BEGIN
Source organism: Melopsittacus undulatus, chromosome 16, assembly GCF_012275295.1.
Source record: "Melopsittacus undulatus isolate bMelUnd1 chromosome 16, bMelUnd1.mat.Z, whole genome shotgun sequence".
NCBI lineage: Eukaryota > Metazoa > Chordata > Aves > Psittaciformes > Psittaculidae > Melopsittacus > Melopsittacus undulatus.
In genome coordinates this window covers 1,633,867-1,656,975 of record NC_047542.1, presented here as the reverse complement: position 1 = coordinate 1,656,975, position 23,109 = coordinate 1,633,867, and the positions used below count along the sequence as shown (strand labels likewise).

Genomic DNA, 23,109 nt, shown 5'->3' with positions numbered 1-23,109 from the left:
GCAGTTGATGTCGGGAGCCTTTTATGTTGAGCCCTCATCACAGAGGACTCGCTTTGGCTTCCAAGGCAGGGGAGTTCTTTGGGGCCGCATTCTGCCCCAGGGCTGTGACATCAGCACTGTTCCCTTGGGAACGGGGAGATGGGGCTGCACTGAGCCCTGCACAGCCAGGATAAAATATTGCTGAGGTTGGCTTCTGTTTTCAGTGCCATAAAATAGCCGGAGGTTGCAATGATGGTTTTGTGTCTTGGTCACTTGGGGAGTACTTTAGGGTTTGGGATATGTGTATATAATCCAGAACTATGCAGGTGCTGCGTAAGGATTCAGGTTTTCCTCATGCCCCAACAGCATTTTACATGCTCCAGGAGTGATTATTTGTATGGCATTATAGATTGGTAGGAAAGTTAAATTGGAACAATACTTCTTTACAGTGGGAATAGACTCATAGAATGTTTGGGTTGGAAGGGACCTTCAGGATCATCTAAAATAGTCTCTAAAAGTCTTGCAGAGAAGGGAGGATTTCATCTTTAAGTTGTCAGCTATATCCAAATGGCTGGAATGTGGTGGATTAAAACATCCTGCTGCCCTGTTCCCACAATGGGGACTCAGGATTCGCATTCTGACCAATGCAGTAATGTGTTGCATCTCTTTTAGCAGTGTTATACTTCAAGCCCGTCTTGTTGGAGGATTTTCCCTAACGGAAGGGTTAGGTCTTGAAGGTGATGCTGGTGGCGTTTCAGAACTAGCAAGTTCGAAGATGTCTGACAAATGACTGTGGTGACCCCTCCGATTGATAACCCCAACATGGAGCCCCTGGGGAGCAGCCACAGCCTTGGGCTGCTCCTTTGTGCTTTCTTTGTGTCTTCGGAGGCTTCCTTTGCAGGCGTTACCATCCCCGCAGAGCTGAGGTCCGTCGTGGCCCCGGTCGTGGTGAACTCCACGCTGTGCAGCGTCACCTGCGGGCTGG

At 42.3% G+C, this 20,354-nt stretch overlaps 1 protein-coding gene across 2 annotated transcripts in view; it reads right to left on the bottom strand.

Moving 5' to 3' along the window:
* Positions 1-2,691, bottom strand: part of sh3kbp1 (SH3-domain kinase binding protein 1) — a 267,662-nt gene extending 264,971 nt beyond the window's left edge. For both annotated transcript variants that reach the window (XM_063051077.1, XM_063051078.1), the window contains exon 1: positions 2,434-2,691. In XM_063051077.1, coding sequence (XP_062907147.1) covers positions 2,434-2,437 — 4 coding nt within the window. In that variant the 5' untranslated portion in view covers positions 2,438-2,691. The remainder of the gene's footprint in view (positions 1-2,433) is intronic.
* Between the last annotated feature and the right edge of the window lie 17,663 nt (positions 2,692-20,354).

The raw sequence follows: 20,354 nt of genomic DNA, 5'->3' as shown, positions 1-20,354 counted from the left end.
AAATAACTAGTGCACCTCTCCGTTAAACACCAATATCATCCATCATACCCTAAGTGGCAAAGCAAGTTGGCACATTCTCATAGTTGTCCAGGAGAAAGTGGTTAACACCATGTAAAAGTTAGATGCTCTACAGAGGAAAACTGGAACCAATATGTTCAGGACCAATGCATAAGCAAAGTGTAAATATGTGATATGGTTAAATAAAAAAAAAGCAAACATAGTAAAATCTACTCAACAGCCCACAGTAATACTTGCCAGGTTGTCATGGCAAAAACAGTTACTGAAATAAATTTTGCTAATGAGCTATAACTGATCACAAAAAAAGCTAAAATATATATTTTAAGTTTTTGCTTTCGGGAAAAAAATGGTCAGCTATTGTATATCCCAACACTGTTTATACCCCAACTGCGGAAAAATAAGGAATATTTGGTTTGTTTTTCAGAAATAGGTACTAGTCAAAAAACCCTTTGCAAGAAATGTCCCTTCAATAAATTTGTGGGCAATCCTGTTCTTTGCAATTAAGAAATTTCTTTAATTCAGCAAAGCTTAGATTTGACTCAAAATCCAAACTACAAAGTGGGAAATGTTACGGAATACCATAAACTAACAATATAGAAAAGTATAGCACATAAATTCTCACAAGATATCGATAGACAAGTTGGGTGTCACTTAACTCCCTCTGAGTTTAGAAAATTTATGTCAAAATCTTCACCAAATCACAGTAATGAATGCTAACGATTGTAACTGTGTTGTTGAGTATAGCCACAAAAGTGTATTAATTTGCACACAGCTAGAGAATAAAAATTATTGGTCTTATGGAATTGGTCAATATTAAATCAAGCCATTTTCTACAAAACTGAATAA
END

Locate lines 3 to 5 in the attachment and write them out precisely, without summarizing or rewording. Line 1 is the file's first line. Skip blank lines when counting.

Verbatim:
NCBI lineage: Eukaryota > Metazoa > Chordata > Aves > Psittaciformes > Psittaculidae > Melopsittacus > Melopsittacus undulatus.
In genome coordinates this window covers 1,633,867-1,656,975 of record NC_047542.1, presented here as the reverse complement: position 1 = coordinate 1,656,975, position 23,109 = coordinate 1,633,867, and the positions used below count along the sequence as shown (strand labels likewise).

Genomic DNA, 23,109 nt, shown 5'->3' with positions numbered 1-23,109 from the left: